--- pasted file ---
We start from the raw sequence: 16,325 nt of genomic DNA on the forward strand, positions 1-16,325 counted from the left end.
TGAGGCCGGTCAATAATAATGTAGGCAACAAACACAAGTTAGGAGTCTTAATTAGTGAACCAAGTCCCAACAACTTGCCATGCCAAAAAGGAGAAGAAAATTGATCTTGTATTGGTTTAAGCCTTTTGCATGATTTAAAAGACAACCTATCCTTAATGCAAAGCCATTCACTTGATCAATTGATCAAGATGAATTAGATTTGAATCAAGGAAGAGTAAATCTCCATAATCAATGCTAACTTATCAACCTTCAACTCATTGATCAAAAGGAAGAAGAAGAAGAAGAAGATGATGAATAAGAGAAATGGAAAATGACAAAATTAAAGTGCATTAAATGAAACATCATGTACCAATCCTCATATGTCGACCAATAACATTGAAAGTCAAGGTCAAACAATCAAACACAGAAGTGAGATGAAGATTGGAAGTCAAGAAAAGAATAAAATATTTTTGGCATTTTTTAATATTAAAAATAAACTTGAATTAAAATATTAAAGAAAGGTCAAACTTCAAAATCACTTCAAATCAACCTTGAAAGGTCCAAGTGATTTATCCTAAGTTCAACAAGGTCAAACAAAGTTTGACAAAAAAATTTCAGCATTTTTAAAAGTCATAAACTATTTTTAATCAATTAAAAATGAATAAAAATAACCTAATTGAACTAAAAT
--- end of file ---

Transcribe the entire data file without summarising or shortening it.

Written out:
We start from the raw sequence: 16,325 nt of genomic DNA on the forward strand, positions 1-16,325 counted from the left end.
TGAGGCCGGTCAATAATAATGTAGGCAACAAACACAAGTTAGGAGTCTTAATTAGTGAACCAAGTCCCAACAACTTGCCATGCCAAAAAGGAGAAGAAAATTGATCTTGTATTGGTTTAAGCCTTTTGCATGATTTAAAAGACAACCTATCCTTAATGCAAAGCCATTCACTTGATCAATTGATCAAGATGAATTAGATTTGAATCAAGGAAGAGTAAATCTCCATAATCAATGCTAACTTATCAACCTTCAACTCATTGATCAAAAGGAAGAAGAAGAAGAAGAAGATGATGAATAAGAGAAATGGAAAATGACAAAATTAAAGTGCATTAAATGAAACATCATGTACCAATCCTCATATGTCGACCAATAACATTGAAAGTCAAGGTCAAACAATCAAACACAGAAGTGAGATGAAGATTGGAAGTCAAGAAAAGAATAAAATATTTTTGGCATTTTTTAATATTAAAAATAAACTTGAATTAAAATATTAAAGAAAGGTCAAACTTCAAAATCACTTCAAATCAACCTTGAAAGGTCCAAGTGATTTATCCTAAGTTCAACAAGGTCAAACAAAGTTTGACAAAAAAATTTCAGCATTTTTAAAAGTCATAAACTATTTTTAATCAATTAAAAATGAATAAAAATAACCTAATTGAACTAAAAT